Week 5: December 27, 2020, Enjoying the Company
Note to the Teacher
There seems to be an inevitable let down after Christmas. This Sunday is December 27, only two days after Christmas Day, which we had been building up to experience for a month. Seasonal guests may be starting to depart; families are returning home; people are going back to work; all of those decorations are starting to get put away. That may all be different now, as we may still be recovering or enduring the pandemic. But there is still a shift in thinking and focus in these Christmastide worship experiences.
The idea of the company has been twofold during this series. The first is about Christ and his coming to earth as a baby and becoming a part of our everyday lives as we invite him into our hearts and seek transformation. The second is that of inviting others to join our lives. This invitation may include entering our homes, worship spaces, youth ministries, and other parts of our lives.
1. Ice Breaker: Ugly Sweater Contest (10 minutes)
Give students a blank long sleeve t-shirt, some fabric, or several sheets of paper and invite them to create an ugly sweater. If you have only copy paper, provide some tape so the students can make the “sweaters” big enough to fit. Make sure you have plenty of markers. Invite participants to make the sweaters cheesy. In fact, using sheets of paper to create ugly Christmas sweaters may be an easy way to guarantee ugliness!
Online Meeting Adaptation: With a little warning, the ugly sweater contest could also be done online. Students create the sweaters ahead of time and then show them off online. Or they could grab the “ugliest” sweater they can find from around the house and tell the story of how it came to be in their home.
Once they have finished, ask students to model their sweaters and explain the elements.
2. Read Scripture (5 minutes)
Invite students to help you read, if possible
Today, our Scripture reading comes from both the Old Testament (Isaiah & Psalm) and the New Testament (Luke). We have been using multiple scripture passages during this series.
3. Discussion (15 minutes)
Once the gifts have been opened (or the baby Jesus arrives) how do we act differently? What makes it difficult to maintain our excitement or our zeal?
How do we change once expectation has become reality?
Why does Isaiah speak of rejoicing and not remaining silent?
What does it mean that the Holy Spirit rested on Simeon (Luke 25)?
There are very few stories of Jesus between the birth story and the beginning of his ministry as an adult. If Mary and Joseph knew who Jesus was, why do you think they returned to Nazareth instead of staying in Jerusalem so that Jesus could be closer to the Temple?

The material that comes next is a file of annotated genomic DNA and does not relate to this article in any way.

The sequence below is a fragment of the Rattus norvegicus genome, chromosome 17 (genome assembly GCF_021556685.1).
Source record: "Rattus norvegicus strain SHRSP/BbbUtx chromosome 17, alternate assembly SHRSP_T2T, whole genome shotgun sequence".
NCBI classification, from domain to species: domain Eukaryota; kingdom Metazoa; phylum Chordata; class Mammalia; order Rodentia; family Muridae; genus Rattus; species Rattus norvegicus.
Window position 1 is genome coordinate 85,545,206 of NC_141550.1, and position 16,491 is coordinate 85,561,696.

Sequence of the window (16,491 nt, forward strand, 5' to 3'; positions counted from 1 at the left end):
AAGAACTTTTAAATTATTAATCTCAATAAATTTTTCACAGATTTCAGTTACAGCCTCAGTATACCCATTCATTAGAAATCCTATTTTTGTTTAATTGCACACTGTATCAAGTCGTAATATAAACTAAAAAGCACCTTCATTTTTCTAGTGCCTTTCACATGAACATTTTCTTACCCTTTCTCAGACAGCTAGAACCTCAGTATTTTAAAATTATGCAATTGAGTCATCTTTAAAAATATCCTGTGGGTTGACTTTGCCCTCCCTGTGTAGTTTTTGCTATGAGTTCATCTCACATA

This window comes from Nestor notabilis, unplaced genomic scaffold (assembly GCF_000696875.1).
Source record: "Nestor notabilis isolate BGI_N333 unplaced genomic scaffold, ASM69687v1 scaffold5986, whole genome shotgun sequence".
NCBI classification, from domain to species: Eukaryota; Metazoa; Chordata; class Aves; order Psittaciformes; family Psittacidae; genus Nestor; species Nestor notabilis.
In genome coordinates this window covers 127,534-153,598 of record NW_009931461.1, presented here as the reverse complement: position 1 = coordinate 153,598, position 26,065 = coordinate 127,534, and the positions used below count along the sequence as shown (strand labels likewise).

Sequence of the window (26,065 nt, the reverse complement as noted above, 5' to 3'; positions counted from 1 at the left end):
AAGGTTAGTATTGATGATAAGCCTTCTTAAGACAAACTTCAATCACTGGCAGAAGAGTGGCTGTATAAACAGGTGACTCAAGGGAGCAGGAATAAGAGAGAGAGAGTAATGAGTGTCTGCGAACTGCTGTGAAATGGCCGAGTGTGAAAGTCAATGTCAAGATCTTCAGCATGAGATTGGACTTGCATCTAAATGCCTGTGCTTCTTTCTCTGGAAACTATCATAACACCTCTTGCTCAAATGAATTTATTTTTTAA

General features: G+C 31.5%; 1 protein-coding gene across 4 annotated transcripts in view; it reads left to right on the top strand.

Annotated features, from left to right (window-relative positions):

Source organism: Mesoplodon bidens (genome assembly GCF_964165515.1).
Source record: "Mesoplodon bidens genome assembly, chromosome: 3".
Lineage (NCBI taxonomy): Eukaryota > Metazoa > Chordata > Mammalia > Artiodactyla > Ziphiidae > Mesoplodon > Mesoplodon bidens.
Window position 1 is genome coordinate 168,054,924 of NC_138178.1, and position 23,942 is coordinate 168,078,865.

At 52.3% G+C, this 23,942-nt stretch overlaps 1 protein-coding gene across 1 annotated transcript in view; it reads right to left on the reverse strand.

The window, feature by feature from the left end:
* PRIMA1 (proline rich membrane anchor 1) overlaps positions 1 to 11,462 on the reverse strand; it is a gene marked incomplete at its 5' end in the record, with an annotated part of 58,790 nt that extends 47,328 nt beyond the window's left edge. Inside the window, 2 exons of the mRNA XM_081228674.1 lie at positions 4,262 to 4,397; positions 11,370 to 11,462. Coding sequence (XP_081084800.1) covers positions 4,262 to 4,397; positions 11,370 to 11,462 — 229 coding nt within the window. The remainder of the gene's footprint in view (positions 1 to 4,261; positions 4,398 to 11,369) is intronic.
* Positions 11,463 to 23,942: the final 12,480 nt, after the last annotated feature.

4. Activity and Discussion (20 minutes)
Take this lesson to the next level by getting students involved with the scriptures using the following activity. We are using a different sense in each study during this series. Re-read the Isaiah passage and make special note of verse 61: 11. After the reading, students will make a garden of thankfulness.
A couple of weeks ago, we made a garland of praise. The garland was primarily about Christ. This garden of thankfulness is about things we have been blessed with and have experienced. You will want to plant a seed in your garden so it can demonstrate the growth of our blessings to be thankful for.
Give each student some cups with soil; paper; tape; and sticks. Tell them to create little plant signs by cutting the paper and taping it to the stick. On each sign, they will write what they are thankful for receiving or experiencing. When the signs have been made, ask the students to plant a seed in the cup and to stick the sign in the soil. Invite students to share what is in their thankfulness gardens. They can take the cups home and water the gardens to remind them about how what we are given grows into much more as we care for the gifts of God in our life.
If seeds and dirt aren’t your style, consider creating a poster board that looks like a garden. Invite youth to create the garden by drawing plants that represent the things in their life that they are thankful for. For each plant (thing that we are thankful for) ask the youth what it took for that plant to grow. What planted the seed of that thing in your life? How was it watered and fed and cared for so that it grew into what you now know?
Online Meeting Adaptation: This activity can adapt to video meetings. Set up a time for students to come and get their supplies to do this project at home. Encourage them to wait and do the project with everyone else. Either in-person option would work equally as well.
Total Length of Week 5 (50 minutes)
- Computer with speakers or TV
- Bible to read scripture
- Parchment paper
- Crayons or colored pencils
- Blank long sleeve t-shirts or fabric
- Topsoil, seeds, panting cups, and plant signs to write on